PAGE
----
Horticultural Society’s 2022 book award. In 2021 he cofounded Homegrown National Park with Michelle Alfandari (HomegrownNationalPark.org). His awards include recognition from The Garden Writer’s Association, Audubon, The National Wildlife Federation, Allegheny College, Ecoforesters, The
Garden Club of America and The American Horticultural Association.
Nature’s Best Hope Recent headlines about global insect declines and three billion fewer birds in North America are a bleak reality check about how ineffective our current landscape designs have been at sustaining the plants and animals that sustain us. To create landscapes that enhance local ecosystems rather than degrade them, we must 1) remove the invasives on our property and 2) add the native plant communities that sustain
food webs, sequester carbon, maintain diverse native bee communities, and manage our watersheds. If we do this in half of the area now in lawn, we can create Homegrown National Park, a network of viable habitats throughout the U.S. that will provide vital corridors connecting the few natural areas that
remain. This approach to conservation empowers everyone to play a significant role in the future of the natural world. It is also enormously restorative for those who take action.
Kelsey Johnson Ph. D. University of Virginia astronomer, president of the American Astronomical Society, and creator of the “Dark Skies, Bright Kids” program, has devoted her career to understanding the stars and preserving their beauty for future generations. As part of her advocacy for dark skies, her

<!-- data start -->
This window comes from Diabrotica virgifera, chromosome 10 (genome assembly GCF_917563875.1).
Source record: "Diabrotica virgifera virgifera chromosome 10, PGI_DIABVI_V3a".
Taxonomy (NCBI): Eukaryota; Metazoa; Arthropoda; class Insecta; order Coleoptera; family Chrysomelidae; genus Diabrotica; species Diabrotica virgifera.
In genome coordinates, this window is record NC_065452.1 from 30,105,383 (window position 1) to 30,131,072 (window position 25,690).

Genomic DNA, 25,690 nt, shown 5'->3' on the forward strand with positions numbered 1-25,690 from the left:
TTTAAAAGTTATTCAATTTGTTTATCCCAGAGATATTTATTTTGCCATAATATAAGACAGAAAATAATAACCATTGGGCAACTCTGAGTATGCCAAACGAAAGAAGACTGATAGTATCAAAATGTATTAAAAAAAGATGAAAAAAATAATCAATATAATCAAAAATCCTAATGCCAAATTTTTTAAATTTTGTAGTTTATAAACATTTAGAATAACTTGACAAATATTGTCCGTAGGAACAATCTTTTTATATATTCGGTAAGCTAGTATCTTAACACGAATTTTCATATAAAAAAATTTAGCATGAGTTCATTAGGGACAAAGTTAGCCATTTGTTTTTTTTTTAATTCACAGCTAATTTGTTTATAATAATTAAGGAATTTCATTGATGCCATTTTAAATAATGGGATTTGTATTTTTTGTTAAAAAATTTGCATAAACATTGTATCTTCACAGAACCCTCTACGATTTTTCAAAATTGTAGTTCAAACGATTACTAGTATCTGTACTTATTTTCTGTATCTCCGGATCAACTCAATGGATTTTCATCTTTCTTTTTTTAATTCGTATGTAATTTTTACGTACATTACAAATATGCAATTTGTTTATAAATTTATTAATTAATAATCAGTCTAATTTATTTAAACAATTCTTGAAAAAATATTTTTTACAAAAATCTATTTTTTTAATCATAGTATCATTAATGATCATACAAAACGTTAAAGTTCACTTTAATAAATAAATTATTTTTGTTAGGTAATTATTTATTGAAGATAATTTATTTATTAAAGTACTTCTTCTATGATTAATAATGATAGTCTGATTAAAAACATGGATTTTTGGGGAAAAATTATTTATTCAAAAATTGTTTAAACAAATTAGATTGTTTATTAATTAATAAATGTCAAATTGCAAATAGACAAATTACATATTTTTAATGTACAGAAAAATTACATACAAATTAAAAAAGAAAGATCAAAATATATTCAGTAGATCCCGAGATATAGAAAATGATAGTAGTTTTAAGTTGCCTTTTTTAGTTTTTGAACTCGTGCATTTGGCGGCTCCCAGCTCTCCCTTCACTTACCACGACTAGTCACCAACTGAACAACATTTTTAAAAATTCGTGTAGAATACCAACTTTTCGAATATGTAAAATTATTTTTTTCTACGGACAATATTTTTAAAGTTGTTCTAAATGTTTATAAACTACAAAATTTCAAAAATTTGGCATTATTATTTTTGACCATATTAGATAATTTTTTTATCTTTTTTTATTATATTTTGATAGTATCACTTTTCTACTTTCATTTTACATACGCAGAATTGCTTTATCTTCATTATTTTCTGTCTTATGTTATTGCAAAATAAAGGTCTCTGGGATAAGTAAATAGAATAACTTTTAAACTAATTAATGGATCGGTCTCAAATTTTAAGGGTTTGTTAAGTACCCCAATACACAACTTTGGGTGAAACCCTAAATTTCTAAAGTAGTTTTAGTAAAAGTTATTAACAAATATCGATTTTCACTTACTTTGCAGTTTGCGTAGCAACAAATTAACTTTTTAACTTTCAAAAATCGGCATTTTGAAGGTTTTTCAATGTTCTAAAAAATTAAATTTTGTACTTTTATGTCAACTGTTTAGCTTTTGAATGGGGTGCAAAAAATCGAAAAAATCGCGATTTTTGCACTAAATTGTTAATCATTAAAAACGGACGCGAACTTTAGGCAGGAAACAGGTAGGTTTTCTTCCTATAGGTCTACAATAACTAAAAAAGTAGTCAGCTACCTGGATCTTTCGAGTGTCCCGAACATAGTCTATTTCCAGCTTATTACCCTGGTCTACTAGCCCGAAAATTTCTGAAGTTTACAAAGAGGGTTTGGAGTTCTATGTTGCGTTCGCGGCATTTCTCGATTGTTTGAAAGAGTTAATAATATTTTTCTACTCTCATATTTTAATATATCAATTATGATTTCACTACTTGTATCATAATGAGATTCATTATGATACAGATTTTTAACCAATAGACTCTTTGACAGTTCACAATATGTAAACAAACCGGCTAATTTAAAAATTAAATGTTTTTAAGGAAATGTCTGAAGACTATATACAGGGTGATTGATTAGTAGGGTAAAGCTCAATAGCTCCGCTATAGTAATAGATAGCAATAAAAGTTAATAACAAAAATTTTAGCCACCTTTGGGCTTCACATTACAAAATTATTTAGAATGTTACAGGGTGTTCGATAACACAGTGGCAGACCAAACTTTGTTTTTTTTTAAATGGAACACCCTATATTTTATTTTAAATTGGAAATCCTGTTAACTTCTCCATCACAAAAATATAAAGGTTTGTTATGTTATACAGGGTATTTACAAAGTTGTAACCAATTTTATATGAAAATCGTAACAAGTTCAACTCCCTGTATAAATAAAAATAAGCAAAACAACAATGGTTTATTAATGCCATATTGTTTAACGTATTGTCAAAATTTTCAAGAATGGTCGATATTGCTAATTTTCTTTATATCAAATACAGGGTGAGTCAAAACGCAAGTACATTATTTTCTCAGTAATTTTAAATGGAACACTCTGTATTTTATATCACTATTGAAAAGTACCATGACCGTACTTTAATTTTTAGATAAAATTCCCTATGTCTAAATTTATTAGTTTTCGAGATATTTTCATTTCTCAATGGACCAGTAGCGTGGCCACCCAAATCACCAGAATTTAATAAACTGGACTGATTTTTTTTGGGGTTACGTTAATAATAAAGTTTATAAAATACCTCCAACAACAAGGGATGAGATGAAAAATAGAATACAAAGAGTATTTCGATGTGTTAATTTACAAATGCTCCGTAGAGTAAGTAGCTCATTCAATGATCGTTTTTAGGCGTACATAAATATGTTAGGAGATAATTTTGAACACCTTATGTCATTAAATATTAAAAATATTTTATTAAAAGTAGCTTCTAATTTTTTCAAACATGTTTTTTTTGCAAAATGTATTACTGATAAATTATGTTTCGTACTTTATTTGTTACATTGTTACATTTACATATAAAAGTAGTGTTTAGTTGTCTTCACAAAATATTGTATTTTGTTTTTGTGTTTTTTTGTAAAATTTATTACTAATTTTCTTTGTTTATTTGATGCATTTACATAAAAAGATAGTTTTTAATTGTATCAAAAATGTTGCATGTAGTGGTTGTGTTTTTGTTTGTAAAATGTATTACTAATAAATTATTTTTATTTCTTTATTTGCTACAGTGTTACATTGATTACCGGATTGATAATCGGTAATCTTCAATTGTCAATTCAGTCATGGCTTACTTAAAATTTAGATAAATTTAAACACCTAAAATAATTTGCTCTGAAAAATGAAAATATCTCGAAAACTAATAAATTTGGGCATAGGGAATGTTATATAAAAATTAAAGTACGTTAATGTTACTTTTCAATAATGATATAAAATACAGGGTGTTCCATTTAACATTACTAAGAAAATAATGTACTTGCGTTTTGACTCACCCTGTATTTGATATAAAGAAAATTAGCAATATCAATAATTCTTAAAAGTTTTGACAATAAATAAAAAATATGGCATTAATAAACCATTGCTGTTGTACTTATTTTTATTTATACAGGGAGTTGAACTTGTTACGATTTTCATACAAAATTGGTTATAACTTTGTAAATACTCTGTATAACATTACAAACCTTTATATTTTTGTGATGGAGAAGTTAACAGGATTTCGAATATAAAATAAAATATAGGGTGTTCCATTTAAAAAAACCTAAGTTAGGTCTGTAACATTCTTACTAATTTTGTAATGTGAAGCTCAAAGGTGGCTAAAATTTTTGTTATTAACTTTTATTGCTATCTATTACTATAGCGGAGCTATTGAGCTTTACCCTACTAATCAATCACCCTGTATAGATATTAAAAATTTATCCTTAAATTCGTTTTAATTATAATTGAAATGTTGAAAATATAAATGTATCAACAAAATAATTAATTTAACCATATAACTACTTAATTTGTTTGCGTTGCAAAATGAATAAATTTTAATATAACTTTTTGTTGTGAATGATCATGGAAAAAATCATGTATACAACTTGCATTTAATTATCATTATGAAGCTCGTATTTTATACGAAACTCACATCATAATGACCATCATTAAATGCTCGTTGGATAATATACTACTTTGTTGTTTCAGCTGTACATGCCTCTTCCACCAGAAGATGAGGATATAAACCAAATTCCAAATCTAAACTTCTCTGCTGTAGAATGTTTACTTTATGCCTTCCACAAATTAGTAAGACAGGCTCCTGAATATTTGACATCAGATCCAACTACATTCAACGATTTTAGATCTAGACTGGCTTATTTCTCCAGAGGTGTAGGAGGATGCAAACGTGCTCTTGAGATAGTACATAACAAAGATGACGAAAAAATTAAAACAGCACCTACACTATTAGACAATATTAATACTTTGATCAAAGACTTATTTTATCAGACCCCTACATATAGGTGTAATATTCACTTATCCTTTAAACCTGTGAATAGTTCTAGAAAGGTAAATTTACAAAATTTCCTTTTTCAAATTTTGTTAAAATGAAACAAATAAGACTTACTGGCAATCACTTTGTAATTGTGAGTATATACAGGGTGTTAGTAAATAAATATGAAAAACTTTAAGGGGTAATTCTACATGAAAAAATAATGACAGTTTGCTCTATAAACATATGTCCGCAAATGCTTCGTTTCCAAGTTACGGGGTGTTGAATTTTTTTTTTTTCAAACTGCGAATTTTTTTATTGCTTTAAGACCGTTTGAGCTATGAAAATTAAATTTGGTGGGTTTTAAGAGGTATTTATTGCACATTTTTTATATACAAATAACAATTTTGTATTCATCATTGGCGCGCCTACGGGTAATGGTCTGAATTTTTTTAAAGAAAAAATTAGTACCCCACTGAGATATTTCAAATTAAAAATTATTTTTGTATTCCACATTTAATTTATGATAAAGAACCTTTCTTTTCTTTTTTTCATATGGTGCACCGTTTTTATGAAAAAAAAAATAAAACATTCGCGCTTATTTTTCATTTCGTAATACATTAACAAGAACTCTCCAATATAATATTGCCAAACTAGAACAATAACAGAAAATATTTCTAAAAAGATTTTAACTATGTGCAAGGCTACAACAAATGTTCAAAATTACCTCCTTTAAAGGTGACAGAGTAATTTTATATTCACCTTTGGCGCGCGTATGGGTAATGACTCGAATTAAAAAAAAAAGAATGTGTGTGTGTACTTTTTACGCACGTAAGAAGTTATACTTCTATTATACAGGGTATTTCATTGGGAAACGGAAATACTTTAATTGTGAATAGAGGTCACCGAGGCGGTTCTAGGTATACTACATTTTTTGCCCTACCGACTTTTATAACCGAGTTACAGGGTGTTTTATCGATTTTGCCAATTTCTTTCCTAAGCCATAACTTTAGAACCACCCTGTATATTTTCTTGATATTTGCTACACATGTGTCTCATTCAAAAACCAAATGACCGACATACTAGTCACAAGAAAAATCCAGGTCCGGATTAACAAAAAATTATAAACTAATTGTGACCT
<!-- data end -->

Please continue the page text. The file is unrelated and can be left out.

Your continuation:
New York Times article and TED talk on light pollution are both available on-line.
Saving the Darkness: How to Put a Dimmer Switch on Light Pollution and Bring Back the Night Sky
How many stars can you see from your home? For many Americans, the answer is only a handful. Our ancestors once saw many thousands. The growing flood of artificial light pollution, and the disappearance of
our night skies, are taking a toll on flora and fauna, as well as affecting human health. The good news is there are ways to combat it. This talk will provide an overview of the impact of light pollution as well as solutions we can work to implement.
The site is easily accessed from Route 29 in Fauquier County east of Warrenton.
Please check in at the registration desk in the lobby of the conference center.
Sponsor information tables will be set up in the lobby of the conference center. Tables and chairs are provided by the site. Tables may be staffed by representatives of the sponsor.
VSLD members receive 10 CEU’s for attending the entire event.
Hot coffee and tea will be available in the lobby.
A buffet lunch will be provided in the lobby during the lunch break. Please feel welcome to return to the Hall to eat your lunch in comfort.
Restrooms are available in the lobby of the conference center.
Please direct further questions to: Susan Hayes, firstname.lastname@example.org, text 540-
878-1420. Mailing address: SHGD, P.O. Box 249, Catlett, VA 20119.